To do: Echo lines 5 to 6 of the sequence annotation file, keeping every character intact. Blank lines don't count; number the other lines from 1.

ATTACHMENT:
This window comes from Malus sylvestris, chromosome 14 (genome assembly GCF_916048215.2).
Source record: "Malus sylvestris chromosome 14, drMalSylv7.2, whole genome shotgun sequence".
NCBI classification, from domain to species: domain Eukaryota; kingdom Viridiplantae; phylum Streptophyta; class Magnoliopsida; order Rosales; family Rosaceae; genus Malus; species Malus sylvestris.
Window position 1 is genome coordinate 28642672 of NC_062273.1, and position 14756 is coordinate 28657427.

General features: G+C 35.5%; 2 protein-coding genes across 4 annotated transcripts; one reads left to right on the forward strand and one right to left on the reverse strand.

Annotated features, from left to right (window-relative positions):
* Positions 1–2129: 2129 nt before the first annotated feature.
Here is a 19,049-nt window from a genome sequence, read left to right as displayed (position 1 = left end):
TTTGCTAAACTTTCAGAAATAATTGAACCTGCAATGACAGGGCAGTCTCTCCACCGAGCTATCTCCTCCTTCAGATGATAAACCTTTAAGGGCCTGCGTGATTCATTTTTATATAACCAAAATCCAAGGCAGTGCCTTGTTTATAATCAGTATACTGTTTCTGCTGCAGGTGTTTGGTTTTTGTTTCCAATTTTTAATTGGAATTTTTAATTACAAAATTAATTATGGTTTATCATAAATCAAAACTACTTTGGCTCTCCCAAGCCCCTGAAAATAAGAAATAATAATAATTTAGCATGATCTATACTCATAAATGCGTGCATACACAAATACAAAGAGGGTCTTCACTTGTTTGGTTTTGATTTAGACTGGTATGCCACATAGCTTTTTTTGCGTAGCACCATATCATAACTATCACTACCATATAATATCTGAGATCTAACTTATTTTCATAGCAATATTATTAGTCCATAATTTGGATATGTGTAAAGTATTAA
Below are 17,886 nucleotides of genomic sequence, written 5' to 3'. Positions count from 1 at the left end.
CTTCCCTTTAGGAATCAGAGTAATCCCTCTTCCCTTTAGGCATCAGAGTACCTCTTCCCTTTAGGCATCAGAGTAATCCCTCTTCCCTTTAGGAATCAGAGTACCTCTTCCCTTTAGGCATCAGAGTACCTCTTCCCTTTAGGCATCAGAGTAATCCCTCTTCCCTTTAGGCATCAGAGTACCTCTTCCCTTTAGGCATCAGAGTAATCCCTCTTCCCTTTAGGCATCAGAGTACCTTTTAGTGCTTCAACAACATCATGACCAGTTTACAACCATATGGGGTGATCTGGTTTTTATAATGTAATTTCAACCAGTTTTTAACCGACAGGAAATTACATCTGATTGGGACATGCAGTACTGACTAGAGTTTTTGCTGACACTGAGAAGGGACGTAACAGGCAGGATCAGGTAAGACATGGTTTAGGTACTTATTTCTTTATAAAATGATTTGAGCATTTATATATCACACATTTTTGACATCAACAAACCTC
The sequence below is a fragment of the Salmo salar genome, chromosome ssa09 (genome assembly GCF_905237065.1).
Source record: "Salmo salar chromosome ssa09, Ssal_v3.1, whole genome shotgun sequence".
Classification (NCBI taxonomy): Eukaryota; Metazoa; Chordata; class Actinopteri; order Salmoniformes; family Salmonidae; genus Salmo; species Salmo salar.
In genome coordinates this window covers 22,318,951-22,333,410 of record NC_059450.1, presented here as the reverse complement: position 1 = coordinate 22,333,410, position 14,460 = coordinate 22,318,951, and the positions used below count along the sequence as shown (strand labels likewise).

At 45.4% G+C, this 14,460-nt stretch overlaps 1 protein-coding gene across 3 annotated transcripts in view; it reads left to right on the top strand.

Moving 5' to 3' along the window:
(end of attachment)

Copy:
General features: G+C 35.5%; 2 protein-coding genes across 4 annotated transcripts; one reads left to right on the forward strand and one right to left on the reverse strand.

Annotated features, from left to right (window-relative positions):